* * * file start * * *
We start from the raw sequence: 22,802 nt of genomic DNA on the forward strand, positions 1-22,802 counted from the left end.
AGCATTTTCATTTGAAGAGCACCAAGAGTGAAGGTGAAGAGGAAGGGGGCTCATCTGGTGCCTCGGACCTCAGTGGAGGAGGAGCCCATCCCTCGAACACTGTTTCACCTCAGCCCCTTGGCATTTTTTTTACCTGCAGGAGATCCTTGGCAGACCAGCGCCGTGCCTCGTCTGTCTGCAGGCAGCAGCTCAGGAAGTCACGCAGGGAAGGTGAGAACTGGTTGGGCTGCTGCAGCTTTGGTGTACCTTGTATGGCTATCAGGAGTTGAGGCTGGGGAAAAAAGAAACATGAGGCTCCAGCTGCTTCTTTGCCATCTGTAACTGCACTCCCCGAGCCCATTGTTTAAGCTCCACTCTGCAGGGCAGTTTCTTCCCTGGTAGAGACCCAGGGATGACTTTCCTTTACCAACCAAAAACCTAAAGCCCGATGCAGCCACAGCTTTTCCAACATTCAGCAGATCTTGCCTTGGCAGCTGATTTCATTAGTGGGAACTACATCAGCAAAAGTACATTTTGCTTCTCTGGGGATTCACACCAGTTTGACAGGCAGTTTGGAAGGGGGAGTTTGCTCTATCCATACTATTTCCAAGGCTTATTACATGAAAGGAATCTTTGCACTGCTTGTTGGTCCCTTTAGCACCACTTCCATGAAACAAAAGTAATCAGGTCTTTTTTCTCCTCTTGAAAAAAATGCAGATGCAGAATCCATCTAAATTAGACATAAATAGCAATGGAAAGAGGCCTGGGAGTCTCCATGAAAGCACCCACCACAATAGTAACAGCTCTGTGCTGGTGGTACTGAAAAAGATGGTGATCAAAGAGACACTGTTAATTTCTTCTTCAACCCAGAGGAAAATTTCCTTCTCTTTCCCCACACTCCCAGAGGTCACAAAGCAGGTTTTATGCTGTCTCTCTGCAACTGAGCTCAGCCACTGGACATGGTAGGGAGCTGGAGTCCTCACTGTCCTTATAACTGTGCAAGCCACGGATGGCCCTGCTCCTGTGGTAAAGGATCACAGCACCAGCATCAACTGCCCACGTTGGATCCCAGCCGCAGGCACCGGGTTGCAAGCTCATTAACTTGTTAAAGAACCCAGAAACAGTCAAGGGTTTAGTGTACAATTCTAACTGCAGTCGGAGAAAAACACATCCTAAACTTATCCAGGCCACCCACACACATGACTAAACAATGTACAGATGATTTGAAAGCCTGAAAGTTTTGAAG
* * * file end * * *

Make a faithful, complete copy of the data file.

We start from the raw sequence: 22,802 nt of genomic DNA on the forward strand, positions 1-22,802 counted from the left end.
AGCATTTTCATTTGAAGAGCACCAAGAGTGAAGGTGAAGAGGAAGGGGGCTCATCTGGTGCCTCGGACCTCAGTGGAGGAGGAGCCCATCCCTCGAACACTGTTTCACCTCAGCCCCTTGGCATTTTTTTTACCTGCAGGAGATCCTTGGCAGACCAGCGCCGTGCCTCGTCTGTCTGCAGGCAGCAGCTCAGGAAGTCACGCAGGGAAGGTGAGAACTGGTTGGGCTGCTGCAGCTTTGGTGTACCTTGTATGGCTATCAGGAGTTGAGGCTGGGGAAAAAAGAAACATGAGGCTCCAGCTGCTTCTTTGCCATCTGTAACTGCACTCCCCGAGCCCATTGTTTAAGCTCCACTCTGCAGGGCAGTTTCTTCCCTGGTAGAGACCCAGGGATGACTTTCCTTTACCAACCAAAAACCTAAAGCCCGATGCAGCCACAGCTTTTCCAACATTCAGCAGATCTTGCCTTGGCAGCTGATTTCATTAGTGGGAACTACATCAGCAAAAGTACATTTTGCTTCTCTGGGGATTCACACCAGTTTGACAGGCAGTTTGGAAGGGGGAGTTTGCTCTATCCATACTATTTCCAAGGCTTATTACATGAAAGGAATCTTTGCACTGCTTGTTGGTCCCTTTAGCACCACTTCCATGAAACAAAAGTAATCAGGTCTTTTTTCTCCTCTTGAAAAAAATGCAGATGCAGAATCCATCTAAATTAGACATAAATAGCAATGGAAAGAGGCCTGGGAGTCTCCATGAAAGCACCCACCACAATAGTAACAGCTCTGTGCTGGTGGTACTGAAAAAGATGGTGATCAAAGAGACACTGTTAATTTCTTCTTCAACCCAGAGGAAAATTTCCTTCTCTTTCCCCACACTCCCAGAGGTCACAAAGCAGGTTTTATGCTGTCTCTCTGCAACTGAGCTCAGCCACTGGACATGGTAGGGAGCTGGAGTCCTCACTGTCCTTATAACTGTGCAAGCCACGGATGGCCCTGCTCCTGTGGTAAAGGATCACAGCACCAGCATCAACTGCCCACGTTGGATCCCAGCCGCAGGCACCGGGTTGCAAGCTCATTAACTTGTTAAAGAACCCAGAAACAGTCAAGGGTTTAGTGTACAATTCTAACTGCAGTCGGAGAAAAACACATCCTAAACTTATCCAGGCCACCCACACACATGACTAAACAATGTACAGATGATTTGAAAGCCTGAAAGTTTTGAAG